M – Mitigation

Mitigation refers to the actions you can take to reduce the potential occurrence or impact of an insurance event. For example, regular property maintenance can help mitigate the risk of water damage or other hazards.

P – Premium

A premium is the amount of money you pay to the insurance company for your insurance coverage. It can be paid monthly or annually, and the cost is determined based on factors such as the type of coverage, the value of the property insured, and the level of risk involved.


A policy is a legal contract between you and the insurer outlining the terms and conditions of your insurance coverage. It includes the product disclosure statement (PDS), any supplementary PDS, and the certificate of insurance. The policy also governs the rights and responsibilities of both parties and serves as a guide for the claims process.

R – Renewal

An insurance policy typically provides coverage for a specified period, often 12 months. Before the policy expires, the insurer will notify you and offer the option to renew your coverage for another term. It’s essential to review your policy details and assess your needs before renewing to ensure you have adequate coverage.

S – Settlement

In some cases, instead of repairing damaged property, the insurance company may offer a cash settlement for the claim. This allows you to use the funds to replace or repair the property.

T – Total Loss

If your property is damaged beyond repair, it is considered a total loss. In these cases, the insurance company may provide a settlement based on the sum insured, the maximum amount specified in your policy.

Third Party

A third party refers to someone not party to the insurance contract or policy. For example, if a visitor gets injured in a slip and fall accident at your home, they would be considered a third party, and you could file a liability claim with your homeowner’s insurance to cover their medical bills.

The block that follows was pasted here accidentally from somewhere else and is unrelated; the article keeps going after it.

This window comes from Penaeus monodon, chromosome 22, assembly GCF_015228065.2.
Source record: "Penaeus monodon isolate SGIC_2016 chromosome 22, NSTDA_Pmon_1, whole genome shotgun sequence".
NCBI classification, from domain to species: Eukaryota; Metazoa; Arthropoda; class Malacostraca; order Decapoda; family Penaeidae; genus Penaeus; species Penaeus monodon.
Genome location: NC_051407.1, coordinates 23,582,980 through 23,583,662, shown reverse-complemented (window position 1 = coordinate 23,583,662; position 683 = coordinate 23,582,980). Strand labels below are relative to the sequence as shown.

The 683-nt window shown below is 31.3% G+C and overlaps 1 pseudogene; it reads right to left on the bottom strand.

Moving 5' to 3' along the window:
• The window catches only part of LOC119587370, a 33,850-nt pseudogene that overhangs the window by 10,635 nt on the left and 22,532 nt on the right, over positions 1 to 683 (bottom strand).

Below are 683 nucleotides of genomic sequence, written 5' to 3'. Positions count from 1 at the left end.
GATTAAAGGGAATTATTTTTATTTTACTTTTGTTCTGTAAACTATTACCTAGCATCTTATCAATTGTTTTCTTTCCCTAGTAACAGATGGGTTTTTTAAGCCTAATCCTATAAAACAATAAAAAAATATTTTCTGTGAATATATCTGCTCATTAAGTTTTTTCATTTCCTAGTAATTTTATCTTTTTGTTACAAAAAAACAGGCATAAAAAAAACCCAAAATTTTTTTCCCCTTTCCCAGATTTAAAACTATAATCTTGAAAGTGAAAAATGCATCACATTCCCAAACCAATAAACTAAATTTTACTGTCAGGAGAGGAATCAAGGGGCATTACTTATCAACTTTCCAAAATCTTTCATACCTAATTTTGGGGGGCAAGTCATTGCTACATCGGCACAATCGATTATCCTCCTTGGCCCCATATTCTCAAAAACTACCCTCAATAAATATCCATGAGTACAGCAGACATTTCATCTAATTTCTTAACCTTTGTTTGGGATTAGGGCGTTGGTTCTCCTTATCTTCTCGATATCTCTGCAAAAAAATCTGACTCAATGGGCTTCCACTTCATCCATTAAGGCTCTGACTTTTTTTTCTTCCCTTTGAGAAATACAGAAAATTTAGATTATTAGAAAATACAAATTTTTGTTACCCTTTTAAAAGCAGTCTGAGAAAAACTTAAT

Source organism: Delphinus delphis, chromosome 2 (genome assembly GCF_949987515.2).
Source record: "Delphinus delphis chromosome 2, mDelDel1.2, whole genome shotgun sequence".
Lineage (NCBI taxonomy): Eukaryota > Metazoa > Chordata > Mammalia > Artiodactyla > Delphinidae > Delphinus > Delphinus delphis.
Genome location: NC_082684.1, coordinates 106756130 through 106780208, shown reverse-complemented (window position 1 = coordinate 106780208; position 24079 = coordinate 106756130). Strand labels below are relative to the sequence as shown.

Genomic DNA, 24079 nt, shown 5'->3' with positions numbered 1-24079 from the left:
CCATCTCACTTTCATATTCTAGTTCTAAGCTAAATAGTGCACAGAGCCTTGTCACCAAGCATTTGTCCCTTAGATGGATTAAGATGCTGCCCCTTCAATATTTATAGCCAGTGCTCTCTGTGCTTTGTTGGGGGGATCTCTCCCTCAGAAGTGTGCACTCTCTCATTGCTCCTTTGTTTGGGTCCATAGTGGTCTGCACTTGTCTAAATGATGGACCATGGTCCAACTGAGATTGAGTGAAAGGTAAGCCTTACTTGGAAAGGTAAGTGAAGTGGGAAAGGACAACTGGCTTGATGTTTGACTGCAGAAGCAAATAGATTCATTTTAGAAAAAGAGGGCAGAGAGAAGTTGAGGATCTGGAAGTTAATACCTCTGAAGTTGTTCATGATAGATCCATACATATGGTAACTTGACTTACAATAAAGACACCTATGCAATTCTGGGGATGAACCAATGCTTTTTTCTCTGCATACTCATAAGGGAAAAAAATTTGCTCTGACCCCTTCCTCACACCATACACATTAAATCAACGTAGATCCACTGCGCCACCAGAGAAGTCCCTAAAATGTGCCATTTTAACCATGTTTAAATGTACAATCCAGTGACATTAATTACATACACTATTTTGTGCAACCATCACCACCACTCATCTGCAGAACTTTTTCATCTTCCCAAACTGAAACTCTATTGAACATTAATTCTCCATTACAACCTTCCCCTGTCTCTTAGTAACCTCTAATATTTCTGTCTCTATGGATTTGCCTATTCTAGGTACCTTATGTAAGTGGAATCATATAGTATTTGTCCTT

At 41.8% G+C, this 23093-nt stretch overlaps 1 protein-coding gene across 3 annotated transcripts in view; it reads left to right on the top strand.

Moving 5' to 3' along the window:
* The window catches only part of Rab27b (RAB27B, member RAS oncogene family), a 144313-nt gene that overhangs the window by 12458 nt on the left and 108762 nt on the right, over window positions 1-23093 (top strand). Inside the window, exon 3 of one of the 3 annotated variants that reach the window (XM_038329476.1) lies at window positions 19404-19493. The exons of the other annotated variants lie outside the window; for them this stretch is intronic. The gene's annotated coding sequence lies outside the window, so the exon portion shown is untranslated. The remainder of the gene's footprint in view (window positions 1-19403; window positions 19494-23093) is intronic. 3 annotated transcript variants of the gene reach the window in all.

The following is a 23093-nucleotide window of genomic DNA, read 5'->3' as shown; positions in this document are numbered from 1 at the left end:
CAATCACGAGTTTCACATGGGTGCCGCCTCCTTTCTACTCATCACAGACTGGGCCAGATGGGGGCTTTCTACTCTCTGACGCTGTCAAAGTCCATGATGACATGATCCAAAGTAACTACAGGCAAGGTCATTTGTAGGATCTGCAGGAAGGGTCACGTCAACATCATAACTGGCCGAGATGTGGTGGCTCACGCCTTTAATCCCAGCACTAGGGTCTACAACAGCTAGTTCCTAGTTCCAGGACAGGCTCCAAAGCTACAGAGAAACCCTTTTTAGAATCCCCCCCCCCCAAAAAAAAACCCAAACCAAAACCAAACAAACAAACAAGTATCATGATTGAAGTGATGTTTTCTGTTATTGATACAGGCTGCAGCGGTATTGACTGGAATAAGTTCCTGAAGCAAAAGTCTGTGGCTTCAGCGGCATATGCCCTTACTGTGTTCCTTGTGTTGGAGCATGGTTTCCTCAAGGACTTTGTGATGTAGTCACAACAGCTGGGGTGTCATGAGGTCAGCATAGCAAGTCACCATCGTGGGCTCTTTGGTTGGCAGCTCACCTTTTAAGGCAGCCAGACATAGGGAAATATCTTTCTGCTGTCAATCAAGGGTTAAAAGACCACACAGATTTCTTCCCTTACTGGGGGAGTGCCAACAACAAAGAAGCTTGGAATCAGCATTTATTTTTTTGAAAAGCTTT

U – Underinsurance

Underinsurance occurs when the amount you have insured is less than the value required to replace or rebuild the property. You should regularly review your insurance policy and ensure it adequately covers the value of your assets, especially when there are changes in your life or property values.


Underwriting is how an insurance company assesses the risks involved in providing insurance coverage to an individual or entity. It involves evaluating factors such as the applicant’s risk profile, claims history, and the potential for future losses. Based on the assessment, the insurer determines the premiums and terms of coverage.

Key Takeaways 

  • Know key terms like assessor, liability, and premium to understand your policy coverage and options.
  • Review exclusions and limitations carefully to ensure important risks are covered.
  • Adjust coverage as life and property values change to avoid underinsurance.
  • Compare policies using standard terms to find the best rate and coverage.
  • Ask about add-ons like accidental damage to expand protection as needed.
  • File claims properly by documenting incidents and losses from covered events.
  • Work with brokers if you need help navigating complex insurance needs.